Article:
Repeal & Replace: The Upsides to Exercise-Prep for Joint Replacement | MedFit Classroom


Repeal & Replace:
The Upsides to Exercise-Prep for Joint Replacement


Repeal & Replace:
The Upsides to Exercise-Prep for Joint Replacement


This course is sold off-site by World Instructor Training Schools

Author: Irv Rubenstein, Ph.D.

This course will introduce the concept of pre-habilitation for those anticipating or gearing up for a joint replacement for the knee or hip. It is not designed to elucidate the various mechanisms and pathologies that might lead to the need for a replacement, but it will, in the context of the exercise recommendations, address the many weaknesses and compensations that those with advanced hip and knee pathologies have experienced and will need to correct post-surgery while in physical therapy. The rationale for each exercise will help the exercise professional improve the pre-surgery condition of the neuromuscular system and prepare it for the therapies ahead.

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Course Description:

With the aging population of Baby Boomers, and their elders, the US healthcare system is facing a tsunami of patients with knee and/or hip pain that ultimately will require a replacement, or arthroplasty, to reduce pain and increase function. Estimates vary but recent data suggests that we’re doing over 700,000 knee arthroplasties and 400,000 hip arthroplasties a year. Any non-pharmaceutical, non-surgical effort to minimize the debilitating effects of a damaged joint and to defer the need for arthroplasty not only saves the healthcare system money; it also preserves the prospective patient’s quality of life until such time. And if these efforts help prepare the neuromuscular system for the post-surgical rehabilitation process, they may reduce costs to the system and to the individual as well as restore a pain-free, high-functioning quality of life.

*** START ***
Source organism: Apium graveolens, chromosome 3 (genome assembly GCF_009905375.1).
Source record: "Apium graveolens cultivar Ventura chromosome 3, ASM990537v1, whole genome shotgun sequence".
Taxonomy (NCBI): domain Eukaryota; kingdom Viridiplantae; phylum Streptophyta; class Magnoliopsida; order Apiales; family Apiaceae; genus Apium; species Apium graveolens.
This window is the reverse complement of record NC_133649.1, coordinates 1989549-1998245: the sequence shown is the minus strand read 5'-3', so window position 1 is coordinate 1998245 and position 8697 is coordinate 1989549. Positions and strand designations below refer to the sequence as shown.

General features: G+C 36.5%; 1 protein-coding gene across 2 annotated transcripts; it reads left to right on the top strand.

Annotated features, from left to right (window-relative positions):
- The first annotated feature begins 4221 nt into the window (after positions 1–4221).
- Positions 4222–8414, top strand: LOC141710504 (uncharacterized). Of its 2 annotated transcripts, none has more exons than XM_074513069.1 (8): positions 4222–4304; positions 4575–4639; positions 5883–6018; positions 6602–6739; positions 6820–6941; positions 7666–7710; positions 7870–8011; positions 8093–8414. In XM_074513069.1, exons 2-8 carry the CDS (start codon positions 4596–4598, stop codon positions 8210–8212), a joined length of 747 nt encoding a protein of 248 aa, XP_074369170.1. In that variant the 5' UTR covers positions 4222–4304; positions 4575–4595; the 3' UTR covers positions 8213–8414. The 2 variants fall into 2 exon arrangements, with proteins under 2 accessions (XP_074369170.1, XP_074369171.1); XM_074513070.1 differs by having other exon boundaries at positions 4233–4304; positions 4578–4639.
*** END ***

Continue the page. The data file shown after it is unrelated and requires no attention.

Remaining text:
Learning Outcomes:

After completing this course, you will be able to:

    1. Understand the mechanisms of the development and effects of Osteo-Arthritis (OA) of the knee and hip;
    2. Understand how the biomechanics and neuromuscular adaptations of late-stage OA impact movement and function;
    3. Understand how pain, inflammation and overall fitness impairment need to be managed and considered in the design of fitness programs pre-surgery;
    4. Design and implement various exercise techniques and modifications to help prepare the surgical candidate for the physical and maybe even emotional aspects of surgery, rehab and post-rehab life; and
    5. Facilitate the rehab process and expedite both recovery from the surgery, in conjunction with the physical therapy, and the restoration of an active lifestyle.

This course provides two hours of continuing education credit (i.e., 2 CECs) for W.I.T.S.

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